Despite concerns that upheavals in the Arab world would interfere with Abu Dhabi’s International Book Fair, the fair so far has been successful and relatively problem-free. In fact, more books and more publishers from Egypt are participating in the fair than ever before....more
Posts by: Jill Haberkern
We mentioned the new site Tits and Sass earlier today, and already they are posting great articles, like this conversation between Bettie, a dominatrix, and her mother, a preacher.
Bettie’s mother says, “I understand that on some levels I am very prudish when it comes to relationships....more
E-readers change how some people read, what they carry on planes, what they keep on bedside tables. And now many people are keeping just about everything on bookshelves, except, well, books.
Art, collectibles, and digital picture frames abound, giving bookcases and interior design a markedly different look than was popular in the twentieth century, when a well-curated bookcase was the ultimate status symbol....more
Police reports are supposed to be the dry recounting of facts, neutral, admissible as evidence. They are not often considered great literature. But Sergeant Martinez of the LAPD has captured at least one writer’s attention.
“How can I identify Martinez from a single sentence?” writes Ellen Collett....more
Protesters in Germany are dominating the news and taking their outrage to Facebook. Unlike protesters in other parts of the world, these angry citizens aren’t hoping to overthrow their government — they are calling on it to exercise more intellectual honesty....more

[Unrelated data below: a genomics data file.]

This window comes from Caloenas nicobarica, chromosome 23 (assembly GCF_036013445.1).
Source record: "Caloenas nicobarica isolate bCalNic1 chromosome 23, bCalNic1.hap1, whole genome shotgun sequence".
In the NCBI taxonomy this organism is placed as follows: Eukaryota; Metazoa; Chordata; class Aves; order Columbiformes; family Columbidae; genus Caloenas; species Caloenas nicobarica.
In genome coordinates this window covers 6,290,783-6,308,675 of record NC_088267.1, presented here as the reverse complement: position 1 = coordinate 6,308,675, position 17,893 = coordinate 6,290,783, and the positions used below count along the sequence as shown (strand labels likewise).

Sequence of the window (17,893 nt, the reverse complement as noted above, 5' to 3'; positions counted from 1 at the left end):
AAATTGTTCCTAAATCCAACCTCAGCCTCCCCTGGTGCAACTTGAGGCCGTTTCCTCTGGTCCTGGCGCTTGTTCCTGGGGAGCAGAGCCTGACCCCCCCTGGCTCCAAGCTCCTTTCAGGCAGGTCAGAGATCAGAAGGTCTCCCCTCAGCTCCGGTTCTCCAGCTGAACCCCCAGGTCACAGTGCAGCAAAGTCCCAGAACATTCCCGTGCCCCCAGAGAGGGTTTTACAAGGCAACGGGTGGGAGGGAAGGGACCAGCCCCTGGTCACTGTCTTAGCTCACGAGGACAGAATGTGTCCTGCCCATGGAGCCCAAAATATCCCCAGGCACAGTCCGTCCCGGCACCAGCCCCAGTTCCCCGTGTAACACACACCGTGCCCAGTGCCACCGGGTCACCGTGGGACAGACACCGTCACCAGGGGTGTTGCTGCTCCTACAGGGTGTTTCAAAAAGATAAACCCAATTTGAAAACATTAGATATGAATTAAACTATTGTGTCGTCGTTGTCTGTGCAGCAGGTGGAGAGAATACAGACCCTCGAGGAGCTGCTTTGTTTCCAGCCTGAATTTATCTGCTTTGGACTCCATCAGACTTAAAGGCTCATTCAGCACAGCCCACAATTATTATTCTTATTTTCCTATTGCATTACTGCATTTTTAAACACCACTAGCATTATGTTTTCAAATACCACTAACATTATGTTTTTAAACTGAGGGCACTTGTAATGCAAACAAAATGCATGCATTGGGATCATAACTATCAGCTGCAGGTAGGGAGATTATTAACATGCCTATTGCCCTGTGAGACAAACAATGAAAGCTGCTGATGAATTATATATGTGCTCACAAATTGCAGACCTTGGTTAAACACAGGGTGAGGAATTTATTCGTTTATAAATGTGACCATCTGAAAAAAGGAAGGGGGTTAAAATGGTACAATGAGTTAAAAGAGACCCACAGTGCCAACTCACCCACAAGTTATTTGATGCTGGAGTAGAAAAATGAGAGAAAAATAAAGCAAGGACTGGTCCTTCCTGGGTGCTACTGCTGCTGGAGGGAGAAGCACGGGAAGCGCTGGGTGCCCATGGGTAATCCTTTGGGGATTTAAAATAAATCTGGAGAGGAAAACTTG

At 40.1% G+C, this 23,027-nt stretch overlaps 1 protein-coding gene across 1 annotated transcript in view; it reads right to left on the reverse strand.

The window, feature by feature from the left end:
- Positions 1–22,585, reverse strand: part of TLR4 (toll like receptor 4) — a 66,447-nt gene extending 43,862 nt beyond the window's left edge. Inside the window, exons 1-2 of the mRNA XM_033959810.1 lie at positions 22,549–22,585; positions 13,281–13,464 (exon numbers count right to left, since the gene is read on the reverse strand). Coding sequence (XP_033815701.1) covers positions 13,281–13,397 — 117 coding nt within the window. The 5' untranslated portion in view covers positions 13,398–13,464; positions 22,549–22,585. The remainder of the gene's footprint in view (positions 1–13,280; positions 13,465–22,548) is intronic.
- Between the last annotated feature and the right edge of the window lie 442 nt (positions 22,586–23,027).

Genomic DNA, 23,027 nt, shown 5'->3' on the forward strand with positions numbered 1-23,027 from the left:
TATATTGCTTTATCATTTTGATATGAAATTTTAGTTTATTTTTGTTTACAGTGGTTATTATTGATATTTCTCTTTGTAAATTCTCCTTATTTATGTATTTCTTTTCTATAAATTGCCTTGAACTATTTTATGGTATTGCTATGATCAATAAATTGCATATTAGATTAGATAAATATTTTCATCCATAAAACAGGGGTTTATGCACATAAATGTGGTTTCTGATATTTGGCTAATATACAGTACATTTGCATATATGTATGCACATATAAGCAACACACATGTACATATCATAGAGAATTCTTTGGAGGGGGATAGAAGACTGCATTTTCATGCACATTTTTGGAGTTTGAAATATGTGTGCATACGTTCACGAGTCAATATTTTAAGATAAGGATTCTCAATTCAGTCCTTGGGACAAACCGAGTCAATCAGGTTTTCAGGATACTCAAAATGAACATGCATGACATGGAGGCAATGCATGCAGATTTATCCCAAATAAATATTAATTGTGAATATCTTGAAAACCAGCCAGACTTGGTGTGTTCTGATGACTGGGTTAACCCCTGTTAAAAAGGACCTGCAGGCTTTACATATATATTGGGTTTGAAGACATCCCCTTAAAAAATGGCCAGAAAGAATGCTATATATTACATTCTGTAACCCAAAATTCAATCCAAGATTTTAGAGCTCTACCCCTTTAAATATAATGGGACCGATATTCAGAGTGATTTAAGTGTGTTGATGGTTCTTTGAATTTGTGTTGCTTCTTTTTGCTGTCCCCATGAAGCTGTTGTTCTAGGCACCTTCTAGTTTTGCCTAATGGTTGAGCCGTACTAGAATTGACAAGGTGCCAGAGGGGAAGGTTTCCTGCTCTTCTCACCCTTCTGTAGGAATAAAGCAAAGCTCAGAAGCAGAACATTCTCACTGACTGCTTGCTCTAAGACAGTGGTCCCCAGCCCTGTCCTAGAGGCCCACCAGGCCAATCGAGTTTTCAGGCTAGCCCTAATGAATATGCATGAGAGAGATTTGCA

Amazon.com has been battling with states across the country over whether or not the company should collect sales taxes. The company’s practice of not collecting sales taxes in most states makes it difficult for brick-and-mortar stores to compete with their prices, and also keeps tax revenue out of states’ coffers in a time when many are struggling with budget deficits....more
In the 1970s, writer Sigrid Nunez moved in with her boyfriend and his mother. She hovered over the couple, critiqued their sex life, had an endless parade of house guests, and chided Nunez for not being more of a people-person. His mother was the already world-famous writer Susan Sontag....more
“We went to our writers before beginning to post last year and the response was overwhelming. Go ahead and post. Yet, less than one year later, the reaction to our possible withdrawal was just as decisive in the opposite direction. As publisher, I fully endorse that decision.”
Bill Lasarow, publisher and co-editor of ArtScene, explains his motivation for starting a writers’ strike against the Huffington Post (which we reported on last week)....more
They’ve traveled the world for more than half a century, in the suitcases of antiques dealers and in the collections of academic institutes.
Now important books from the Science of Judaism collection, curated by a Jewish librarian at the start of Hitler’s rise to power, have been located....more
Cairo’s Tahrir Square, now famous as the site of tense political protests, will soon be the site of a large book fair. “Everyone around the globe now associates Tahrir Square with freedom and revolution,” said one bookstore owner....more
Frederick Chopin wrote music in the grip of vivid hallucinations, possibly caused by temporal lobe epilepsy.